By Costanza Pasqua

English can be a tricky language to study and to speak. Leaving out the complicated grammar that sometimes drives us completely crazy, struggling between past, future, present perfect continuous and many other things,

spelling and pronunciation are even more tricky than the grammar itself. Think about these five commonly confused words: though, thought, tough, through and thorough.

Really? I mean, they are spelled almost exactly the same, but you have to read them differently and they mean completely different things. How easy is it to get confused between though and tough?

You want to write “this is tough” and you end up writing though, which doesn’t make any sense.

It’s the same with ‘recommend’. Why does that word have two ‘ms’ and one ‘c’? When you pronounce it, it sounds like it should have two ‘cs’ and one ‘m’!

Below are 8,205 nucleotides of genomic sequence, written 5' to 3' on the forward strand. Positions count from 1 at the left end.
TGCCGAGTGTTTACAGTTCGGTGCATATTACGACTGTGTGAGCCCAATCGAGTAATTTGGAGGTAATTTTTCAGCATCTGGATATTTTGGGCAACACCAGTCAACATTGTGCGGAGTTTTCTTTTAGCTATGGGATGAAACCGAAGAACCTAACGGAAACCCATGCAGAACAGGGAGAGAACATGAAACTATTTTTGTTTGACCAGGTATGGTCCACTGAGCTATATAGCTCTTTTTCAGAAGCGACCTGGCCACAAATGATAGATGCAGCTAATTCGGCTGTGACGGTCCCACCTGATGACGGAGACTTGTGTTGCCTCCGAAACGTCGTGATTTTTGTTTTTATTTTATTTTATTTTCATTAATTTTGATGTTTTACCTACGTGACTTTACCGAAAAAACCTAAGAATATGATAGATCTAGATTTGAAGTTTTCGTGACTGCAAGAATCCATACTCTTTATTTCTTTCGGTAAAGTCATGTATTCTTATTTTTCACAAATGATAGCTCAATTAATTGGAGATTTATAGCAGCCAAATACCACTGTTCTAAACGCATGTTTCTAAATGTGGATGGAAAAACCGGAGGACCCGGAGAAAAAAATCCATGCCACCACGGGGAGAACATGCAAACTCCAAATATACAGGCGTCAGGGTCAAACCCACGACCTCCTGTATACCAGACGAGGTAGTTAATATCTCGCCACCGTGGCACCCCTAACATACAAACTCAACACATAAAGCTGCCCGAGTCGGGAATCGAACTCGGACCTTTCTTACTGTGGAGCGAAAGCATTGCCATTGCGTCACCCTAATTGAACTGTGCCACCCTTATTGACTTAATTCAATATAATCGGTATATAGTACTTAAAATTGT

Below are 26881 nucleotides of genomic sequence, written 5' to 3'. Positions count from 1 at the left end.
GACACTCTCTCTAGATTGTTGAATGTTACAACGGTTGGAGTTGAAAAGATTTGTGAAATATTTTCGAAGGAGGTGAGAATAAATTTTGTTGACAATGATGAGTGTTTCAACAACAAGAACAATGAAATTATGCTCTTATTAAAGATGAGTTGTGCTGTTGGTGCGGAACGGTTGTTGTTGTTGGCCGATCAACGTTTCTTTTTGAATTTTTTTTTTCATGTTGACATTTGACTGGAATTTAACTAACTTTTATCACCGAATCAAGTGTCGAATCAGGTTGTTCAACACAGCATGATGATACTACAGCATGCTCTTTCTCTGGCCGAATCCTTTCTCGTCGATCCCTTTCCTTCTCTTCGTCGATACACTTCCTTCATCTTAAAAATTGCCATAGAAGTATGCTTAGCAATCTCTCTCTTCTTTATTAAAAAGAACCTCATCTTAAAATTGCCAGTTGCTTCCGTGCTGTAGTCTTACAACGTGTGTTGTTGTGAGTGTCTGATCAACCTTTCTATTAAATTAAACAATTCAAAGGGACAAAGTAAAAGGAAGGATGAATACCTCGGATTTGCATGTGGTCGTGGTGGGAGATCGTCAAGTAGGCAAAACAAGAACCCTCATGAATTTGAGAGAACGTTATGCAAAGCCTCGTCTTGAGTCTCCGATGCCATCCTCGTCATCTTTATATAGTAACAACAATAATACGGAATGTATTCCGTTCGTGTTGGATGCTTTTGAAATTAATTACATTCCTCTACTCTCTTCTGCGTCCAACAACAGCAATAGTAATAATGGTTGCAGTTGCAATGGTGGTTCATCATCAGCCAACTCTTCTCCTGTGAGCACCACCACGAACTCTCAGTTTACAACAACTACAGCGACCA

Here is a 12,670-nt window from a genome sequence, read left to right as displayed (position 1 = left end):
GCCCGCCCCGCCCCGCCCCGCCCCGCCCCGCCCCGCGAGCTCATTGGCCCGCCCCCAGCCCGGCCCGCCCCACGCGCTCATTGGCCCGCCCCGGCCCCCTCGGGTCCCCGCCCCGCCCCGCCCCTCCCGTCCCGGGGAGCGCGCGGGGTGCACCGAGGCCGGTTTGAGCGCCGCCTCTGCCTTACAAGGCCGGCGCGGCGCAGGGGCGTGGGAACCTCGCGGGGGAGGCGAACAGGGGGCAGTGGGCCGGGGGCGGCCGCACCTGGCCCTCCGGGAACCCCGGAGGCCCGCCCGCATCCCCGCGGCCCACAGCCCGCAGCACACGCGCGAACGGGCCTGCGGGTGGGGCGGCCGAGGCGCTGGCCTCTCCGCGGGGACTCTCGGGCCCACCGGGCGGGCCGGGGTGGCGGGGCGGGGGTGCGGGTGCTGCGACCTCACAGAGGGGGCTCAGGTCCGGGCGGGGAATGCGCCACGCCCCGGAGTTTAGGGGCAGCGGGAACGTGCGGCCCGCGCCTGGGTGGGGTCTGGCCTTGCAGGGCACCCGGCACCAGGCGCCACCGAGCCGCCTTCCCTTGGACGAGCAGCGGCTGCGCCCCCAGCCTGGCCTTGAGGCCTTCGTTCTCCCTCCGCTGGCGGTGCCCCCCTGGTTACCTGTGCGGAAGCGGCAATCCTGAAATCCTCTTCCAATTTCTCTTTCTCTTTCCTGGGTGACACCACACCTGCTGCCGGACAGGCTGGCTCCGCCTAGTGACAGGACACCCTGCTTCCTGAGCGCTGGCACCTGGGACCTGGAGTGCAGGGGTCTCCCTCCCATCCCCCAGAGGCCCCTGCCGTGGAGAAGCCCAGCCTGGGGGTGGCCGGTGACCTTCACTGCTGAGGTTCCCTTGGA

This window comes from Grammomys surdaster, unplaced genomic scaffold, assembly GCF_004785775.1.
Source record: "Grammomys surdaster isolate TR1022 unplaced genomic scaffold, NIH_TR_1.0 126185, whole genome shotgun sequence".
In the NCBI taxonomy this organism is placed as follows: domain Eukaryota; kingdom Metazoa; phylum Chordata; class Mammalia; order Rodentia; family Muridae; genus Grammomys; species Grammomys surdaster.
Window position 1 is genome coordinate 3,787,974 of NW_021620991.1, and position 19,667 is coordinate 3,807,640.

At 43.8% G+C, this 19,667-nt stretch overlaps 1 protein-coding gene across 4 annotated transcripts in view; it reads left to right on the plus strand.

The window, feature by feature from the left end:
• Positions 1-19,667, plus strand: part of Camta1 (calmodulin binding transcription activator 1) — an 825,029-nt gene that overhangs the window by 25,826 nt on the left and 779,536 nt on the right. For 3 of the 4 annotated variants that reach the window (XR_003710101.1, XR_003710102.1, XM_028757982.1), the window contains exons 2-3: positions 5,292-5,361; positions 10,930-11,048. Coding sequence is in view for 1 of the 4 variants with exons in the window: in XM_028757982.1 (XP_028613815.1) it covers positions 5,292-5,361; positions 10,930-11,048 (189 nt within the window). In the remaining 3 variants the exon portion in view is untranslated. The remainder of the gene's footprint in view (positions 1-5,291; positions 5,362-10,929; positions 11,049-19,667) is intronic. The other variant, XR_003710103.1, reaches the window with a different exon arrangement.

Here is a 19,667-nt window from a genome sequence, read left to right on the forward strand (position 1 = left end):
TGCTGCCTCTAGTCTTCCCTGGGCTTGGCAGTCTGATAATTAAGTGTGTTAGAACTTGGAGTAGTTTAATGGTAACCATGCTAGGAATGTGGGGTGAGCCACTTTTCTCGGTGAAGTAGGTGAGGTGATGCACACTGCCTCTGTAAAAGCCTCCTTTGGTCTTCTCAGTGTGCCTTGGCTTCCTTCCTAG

When I first moved to London, I thought Leicester Square was pronounced as it is written. Well, it’s not. It’s pronounced ‘Lester’. It took me a while to understand the English way of pronouncing things, which for an Italian who rolls the r, pronounces the h and much more, is quite hard.

The words tree and three for example were impossible to separate for me. I used to say “It’s three pounds” and everyone understood ‘tree’. So going out with me for the first months here in London was a constant laugh.

I have been living in London for three and a half years now. I thought I knew how to pronounce things, and I think I can speak decent English. Well. After calling the plumber, pronouncing the ‘b’, and making my friends and boyfriend laugh so hard they cried, I have decided I will pronounce everything as I want to.

I am sure people will understand. Somehow.

All the best my dear users-  U-Dictionary

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